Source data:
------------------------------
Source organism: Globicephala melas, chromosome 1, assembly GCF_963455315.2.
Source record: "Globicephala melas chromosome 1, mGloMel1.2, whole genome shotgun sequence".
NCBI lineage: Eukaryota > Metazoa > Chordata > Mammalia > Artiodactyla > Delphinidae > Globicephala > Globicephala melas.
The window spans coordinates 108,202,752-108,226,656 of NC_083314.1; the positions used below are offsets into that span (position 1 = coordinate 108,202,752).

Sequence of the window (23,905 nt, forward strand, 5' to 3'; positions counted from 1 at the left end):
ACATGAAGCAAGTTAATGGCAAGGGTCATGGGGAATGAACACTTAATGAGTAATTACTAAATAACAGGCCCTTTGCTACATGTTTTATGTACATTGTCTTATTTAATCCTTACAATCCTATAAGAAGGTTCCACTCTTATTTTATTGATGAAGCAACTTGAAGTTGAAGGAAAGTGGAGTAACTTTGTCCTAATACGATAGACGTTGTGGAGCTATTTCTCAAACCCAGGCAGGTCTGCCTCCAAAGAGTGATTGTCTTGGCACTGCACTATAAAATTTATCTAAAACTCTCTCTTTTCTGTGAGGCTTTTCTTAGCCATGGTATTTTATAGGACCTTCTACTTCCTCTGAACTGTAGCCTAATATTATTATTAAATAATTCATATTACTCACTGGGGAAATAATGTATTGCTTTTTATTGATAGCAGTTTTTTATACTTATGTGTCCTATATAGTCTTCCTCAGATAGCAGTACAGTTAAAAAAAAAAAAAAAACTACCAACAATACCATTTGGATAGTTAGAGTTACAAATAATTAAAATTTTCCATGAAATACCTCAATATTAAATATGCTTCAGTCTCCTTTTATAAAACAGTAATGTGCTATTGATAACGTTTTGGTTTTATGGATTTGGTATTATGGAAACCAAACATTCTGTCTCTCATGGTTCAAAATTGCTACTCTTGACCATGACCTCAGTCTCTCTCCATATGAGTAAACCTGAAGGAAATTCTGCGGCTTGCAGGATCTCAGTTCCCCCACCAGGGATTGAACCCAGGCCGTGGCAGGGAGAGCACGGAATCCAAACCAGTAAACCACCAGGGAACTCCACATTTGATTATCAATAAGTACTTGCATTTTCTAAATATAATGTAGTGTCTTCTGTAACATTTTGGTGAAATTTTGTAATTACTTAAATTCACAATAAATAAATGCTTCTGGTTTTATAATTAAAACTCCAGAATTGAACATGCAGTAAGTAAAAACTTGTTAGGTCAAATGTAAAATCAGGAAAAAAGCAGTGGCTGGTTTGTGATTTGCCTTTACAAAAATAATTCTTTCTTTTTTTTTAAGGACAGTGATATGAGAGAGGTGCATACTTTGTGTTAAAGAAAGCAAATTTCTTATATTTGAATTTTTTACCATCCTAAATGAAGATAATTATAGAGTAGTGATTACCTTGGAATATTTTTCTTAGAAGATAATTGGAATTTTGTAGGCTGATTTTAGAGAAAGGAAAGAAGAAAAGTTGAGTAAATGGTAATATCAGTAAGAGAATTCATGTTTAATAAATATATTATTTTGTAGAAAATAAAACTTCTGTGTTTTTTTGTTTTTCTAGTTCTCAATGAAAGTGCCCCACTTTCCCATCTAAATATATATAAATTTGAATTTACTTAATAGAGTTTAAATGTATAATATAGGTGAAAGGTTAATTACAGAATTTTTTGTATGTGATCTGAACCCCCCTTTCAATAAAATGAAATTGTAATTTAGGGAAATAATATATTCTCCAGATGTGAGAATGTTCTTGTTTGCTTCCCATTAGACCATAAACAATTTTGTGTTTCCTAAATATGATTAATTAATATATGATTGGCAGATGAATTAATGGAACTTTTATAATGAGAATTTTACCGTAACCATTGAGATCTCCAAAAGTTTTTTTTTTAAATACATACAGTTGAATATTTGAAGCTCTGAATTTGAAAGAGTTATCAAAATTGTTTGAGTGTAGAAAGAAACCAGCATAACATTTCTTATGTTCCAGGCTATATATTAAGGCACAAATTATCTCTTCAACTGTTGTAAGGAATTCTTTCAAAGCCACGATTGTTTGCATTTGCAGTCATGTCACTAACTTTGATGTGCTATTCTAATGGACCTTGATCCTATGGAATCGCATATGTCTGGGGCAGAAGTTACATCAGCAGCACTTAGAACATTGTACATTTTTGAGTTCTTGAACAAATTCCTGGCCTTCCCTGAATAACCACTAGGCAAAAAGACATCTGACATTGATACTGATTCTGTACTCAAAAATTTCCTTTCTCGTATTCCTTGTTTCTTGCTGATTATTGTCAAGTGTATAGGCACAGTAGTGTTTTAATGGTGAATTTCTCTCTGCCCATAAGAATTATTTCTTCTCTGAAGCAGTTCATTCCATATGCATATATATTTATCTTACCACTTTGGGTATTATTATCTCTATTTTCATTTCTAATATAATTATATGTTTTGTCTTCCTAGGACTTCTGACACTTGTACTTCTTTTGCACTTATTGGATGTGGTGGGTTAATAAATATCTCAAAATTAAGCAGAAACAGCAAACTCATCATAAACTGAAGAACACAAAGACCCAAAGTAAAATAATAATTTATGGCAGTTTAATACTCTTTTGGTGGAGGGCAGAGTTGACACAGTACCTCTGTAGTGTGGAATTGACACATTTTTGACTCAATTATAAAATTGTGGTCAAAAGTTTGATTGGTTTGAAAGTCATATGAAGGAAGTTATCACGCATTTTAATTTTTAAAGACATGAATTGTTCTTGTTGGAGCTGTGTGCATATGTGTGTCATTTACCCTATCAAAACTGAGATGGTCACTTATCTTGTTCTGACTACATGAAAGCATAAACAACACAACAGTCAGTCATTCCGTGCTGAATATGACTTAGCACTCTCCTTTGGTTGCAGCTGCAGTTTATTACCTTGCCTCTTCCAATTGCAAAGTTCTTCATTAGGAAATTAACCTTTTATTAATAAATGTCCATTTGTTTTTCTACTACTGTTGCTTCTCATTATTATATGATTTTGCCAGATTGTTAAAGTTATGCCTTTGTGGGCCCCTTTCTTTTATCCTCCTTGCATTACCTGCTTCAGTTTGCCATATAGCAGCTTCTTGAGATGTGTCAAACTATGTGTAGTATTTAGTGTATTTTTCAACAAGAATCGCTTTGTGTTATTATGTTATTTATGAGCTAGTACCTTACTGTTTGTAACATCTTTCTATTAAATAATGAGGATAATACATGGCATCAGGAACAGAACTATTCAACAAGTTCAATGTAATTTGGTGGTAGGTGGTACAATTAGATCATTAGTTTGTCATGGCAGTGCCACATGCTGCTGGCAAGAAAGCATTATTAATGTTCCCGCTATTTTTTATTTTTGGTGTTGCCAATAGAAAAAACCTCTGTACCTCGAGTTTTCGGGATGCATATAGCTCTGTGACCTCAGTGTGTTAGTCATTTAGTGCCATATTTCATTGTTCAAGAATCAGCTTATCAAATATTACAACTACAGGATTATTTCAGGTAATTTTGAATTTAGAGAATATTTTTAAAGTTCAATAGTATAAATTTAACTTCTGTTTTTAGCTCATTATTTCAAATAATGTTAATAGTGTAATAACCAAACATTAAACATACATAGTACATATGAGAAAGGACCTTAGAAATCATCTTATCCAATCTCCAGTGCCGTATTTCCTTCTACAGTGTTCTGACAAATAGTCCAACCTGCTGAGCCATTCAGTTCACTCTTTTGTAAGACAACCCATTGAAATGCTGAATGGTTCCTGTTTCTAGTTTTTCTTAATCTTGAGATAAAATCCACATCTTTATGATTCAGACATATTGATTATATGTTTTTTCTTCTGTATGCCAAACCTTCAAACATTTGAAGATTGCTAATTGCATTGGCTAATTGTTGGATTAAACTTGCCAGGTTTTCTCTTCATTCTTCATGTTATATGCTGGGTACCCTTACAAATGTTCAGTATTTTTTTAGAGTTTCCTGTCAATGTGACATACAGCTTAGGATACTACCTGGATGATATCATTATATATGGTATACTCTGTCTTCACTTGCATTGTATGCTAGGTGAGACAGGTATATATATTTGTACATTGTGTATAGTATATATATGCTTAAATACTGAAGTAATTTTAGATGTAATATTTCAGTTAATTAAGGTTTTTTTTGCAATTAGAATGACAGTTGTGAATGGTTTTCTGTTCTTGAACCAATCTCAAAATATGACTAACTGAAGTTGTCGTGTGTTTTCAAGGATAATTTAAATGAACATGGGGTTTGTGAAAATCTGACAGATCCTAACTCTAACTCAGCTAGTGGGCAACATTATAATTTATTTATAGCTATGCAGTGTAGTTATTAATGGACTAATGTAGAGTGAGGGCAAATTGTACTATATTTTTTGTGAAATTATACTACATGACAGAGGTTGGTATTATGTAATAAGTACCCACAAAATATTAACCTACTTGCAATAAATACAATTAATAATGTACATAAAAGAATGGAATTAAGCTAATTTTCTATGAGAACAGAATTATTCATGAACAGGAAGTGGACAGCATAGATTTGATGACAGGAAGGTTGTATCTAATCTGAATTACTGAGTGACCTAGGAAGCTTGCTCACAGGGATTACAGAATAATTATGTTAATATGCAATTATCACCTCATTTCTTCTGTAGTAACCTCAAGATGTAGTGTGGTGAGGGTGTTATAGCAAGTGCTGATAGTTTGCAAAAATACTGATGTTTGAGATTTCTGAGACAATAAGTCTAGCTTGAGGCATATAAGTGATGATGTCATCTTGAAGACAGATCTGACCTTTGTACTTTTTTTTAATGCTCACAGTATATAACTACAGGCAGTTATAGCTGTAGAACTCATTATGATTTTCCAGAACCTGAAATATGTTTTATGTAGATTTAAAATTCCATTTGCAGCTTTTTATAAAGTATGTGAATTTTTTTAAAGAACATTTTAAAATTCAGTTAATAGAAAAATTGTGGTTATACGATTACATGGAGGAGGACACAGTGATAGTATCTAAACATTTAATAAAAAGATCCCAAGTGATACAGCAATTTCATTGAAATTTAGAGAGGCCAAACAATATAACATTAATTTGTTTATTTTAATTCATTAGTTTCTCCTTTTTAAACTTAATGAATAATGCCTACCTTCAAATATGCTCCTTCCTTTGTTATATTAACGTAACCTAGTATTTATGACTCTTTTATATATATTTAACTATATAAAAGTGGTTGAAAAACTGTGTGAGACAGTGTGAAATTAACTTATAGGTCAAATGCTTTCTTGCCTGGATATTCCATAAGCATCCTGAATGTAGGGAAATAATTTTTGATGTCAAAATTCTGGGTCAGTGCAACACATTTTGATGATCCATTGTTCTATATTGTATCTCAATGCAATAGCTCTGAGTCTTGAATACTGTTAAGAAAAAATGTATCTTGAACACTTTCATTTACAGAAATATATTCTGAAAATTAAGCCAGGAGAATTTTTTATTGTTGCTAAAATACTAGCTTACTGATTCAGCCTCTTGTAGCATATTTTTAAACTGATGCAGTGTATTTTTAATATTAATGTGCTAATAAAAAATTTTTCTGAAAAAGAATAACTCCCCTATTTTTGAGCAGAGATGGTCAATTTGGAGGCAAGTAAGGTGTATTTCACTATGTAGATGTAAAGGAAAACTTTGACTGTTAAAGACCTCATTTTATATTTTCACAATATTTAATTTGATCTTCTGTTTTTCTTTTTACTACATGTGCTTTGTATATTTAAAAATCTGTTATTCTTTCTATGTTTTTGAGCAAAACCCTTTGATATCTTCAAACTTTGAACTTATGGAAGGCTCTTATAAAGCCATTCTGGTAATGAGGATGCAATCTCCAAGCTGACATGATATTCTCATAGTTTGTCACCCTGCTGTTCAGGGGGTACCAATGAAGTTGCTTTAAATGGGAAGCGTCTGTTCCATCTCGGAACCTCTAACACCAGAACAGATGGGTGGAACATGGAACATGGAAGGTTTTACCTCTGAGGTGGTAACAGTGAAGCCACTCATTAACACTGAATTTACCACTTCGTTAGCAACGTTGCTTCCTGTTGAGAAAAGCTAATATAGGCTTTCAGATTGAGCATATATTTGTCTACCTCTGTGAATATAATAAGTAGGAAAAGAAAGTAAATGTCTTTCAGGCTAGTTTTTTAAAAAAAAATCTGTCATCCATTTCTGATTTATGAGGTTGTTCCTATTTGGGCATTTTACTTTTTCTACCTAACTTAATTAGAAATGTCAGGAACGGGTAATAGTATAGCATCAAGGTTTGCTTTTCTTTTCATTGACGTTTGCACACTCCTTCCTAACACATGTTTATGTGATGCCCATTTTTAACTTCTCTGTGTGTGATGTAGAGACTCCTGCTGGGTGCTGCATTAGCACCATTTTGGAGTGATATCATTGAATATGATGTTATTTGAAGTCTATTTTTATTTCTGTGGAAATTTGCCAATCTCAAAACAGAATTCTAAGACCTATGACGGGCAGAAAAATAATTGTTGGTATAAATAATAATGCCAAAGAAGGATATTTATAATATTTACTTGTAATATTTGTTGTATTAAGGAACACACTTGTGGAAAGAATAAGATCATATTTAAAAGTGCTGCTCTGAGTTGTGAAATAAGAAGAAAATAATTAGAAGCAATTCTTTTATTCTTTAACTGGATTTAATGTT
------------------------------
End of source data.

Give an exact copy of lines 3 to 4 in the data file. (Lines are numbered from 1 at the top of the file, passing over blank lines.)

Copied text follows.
NCBI lineage: Eukaryota > Metazoa > Chordata > Mammalia > Artiodactyla > Delphinidae > Globicephala > Globicephala melas.
The window spans coordinates 108,202,752-108,226,656 of NC_083314.1; the positions used below are offsets into that span (position 1 = coordinate 108,202,752).